• March 20, 2018

JORC reform need questioned

Published on March 20th, 2018


THE Joint Ore Reserves Committee (JORC) Code that has underpinned Australia’s resource sector for decades will inevitably be revised, but among users there is a difference of opinion over what changes should be made, and how pressing the need for a revision is.

Leading the charge for some changes to industry practise is SRK Australia chairman Mark Noppe, who has been beating the reform drum for some time, saying there are “still surprisingly large gaps in the assurance systems that companies use to protect against inaccuracy of reporting exploration results, mineral resources and ore reserves”.

CSA Global principle geologist and manager corporate Graham Jeffress (who also sits on the JORC executive) said any major revision to the JORC Code was a “non-trivial” exercise so there was no real desire to return to that process without a demonstrated need for substantial change.

Jeffress said the JORC Code was principles-based, not rules-based, and was better being overseen with regulatory guidance than wholesale reform at this stage.

“JORC can’t be perfect, because there is just too much complexity to deal with,” Jeffress said, but he agreed with Noppe that the system was generally working well, and had led to better informed markets.

Noppe argues that, as the sector enters a phase of renewed opportunity, there was a need to address a “crisis of confidence” and ensure that reserve and resource estimates can be trusted.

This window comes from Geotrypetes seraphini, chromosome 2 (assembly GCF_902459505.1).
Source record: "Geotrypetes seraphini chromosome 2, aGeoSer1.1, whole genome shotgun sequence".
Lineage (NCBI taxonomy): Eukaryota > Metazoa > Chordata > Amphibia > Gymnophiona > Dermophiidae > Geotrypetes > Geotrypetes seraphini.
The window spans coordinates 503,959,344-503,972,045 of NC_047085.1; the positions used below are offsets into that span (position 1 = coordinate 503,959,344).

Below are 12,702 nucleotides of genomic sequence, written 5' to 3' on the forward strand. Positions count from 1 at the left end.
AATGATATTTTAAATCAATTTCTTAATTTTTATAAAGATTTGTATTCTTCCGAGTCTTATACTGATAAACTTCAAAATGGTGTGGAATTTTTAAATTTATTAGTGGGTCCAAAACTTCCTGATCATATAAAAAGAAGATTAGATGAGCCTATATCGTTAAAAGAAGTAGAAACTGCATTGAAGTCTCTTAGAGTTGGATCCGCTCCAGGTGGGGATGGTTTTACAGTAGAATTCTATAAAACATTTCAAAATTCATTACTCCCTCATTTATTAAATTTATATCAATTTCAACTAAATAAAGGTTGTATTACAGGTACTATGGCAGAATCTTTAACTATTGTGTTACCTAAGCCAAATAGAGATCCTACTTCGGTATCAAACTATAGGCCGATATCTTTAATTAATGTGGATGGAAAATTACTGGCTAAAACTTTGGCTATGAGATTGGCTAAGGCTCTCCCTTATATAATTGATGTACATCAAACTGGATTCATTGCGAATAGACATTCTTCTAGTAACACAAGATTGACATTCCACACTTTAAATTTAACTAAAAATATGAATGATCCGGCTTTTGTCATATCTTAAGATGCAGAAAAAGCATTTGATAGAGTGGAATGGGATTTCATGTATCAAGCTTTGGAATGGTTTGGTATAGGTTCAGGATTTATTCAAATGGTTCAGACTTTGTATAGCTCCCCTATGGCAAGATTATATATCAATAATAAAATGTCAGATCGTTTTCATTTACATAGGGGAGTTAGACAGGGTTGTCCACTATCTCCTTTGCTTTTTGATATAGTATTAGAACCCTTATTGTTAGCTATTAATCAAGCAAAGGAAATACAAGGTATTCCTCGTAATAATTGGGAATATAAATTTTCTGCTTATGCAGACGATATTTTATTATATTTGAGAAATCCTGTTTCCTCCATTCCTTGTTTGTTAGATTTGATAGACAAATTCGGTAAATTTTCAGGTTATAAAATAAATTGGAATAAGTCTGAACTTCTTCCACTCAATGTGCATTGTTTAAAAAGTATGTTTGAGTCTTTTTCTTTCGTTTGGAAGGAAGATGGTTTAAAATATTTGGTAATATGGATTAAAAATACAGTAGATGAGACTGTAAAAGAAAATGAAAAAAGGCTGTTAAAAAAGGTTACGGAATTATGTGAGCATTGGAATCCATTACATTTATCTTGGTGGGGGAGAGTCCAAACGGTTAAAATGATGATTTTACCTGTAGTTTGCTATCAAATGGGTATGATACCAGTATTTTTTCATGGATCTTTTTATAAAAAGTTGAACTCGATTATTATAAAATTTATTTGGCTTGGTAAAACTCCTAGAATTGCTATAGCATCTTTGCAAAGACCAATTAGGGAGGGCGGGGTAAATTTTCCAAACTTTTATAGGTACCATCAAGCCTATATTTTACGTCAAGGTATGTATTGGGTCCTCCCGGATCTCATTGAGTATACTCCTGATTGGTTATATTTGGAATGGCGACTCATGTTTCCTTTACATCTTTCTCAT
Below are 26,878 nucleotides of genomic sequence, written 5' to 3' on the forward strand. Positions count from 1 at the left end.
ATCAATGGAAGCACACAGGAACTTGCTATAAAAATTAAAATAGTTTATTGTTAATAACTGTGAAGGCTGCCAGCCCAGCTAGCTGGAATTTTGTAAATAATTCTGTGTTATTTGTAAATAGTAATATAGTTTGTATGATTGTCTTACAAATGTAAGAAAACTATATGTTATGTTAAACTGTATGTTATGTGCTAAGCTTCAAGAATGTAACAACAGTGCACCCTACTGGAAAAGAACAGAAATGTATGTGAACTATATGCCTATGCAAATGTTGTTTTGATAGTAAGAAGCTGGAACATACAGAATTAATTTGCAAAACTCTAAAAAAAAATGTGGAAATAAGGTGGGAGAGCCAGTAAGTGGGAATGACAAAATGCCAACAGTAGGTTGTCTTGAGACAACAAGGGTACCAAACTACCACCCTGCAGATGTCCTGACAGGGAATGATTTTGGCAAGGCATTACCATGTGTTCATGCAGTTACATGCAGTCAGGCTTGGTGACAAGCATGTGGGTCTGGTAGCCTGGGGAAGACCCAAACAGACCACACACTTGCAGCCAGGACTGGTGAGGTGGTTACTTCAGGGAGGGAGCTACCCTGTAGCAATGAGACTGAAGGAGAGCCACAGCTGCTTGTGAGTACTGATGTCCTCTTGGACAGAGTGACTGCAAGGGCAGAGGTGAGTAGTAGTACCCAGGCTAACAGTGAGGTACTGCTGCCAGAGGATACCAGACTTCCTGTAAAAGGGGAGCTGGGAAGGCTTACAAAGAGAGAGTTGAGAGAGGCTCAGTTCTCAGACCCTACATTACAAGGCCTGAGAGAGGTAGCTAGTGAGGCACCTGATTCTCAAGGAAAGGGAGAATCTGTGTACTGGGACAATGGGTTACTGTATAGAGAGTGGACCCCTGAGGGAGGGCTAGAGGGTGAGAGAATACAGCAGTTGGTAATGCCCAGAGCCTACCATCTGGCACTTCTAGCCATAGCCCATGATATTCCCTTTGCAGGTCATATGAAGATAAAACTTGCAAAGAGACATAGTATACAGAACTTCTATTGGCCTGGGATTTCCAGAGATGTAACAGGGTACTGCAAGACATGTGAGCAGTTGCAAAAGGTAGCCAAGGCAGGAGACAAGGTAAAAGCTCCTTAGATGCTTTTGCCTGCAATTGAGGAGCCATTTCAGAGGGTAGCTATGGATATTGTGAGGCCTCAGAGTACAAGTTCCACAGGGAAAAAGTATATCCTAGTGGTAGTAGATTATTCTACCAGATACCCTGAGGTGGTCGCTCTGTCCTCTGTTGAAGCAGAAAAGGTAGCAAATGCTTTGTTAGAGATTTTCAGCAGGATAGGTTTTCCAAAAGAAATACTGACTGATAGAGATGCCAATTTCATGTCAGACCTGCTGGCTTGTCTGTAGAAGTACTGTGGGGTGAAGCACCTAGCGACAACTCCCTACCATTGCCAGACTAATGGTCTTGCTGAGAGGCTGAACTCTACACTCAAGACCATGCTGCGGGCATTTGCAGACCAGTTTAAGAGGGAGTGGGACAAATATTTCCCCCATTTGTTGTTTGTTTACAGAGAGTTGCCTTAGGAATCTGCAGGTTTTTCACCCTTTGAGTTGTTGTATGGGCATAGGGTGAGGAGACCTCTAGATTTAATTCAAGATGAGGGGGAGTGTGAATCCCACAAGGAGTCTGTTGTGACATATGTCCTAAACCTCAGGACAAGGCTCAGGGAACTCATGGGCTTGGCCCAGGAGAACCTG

“Compared to assurance frameworks for financial, legal and environmental governance, there is still too little attention paid to systems related to mineral resources and ore reserves,” Noppe said recently.

In terms of results, Noppe sees a vital need to get auditing baked in early in the process of reserves and resources reporting, rather than the infrequently or ineffective peer reviews conducted today, so errors can be caught at the time they were at the highest risk of occurring, especially when exploration teams are being run mean and lean after several years of shrinking budgets.

He said allowing time for technical oversight and good peer review could help increase investment from the 2% of financial investment globally finds its way into the mining sector.

Noppe argues that there needs to be a focus on consistently providing technical audits across the sector, at multiple stages so reviewers could better understand the how and why of estimation procedures and validate estimates.

That would be beneficial as audits were retrospective and could only identify opportunities for improvements in the future, whereas reviews could help ensure errors were nipped in the bud, he said.

Jeffress told MNN while Noppe’s calls were both fair and reasonable, and he sees issues of equal importance closer at the exploration end, because the reporting of exploration results has the biggest immediate impact on a company’s value.

“When you look at the way share prices change it is easy to triple or increase the value tenfold on the back of a single exploration result,” he noted.

“You hardly ever see that happening with a reserve or resource announcement – in fact the opposite tends to happen and the price goes down.”

If there are changes to be addressed he was in the way companies are sometimes unclear on exactly what defines an exploration result.

Article first published on MiningNews


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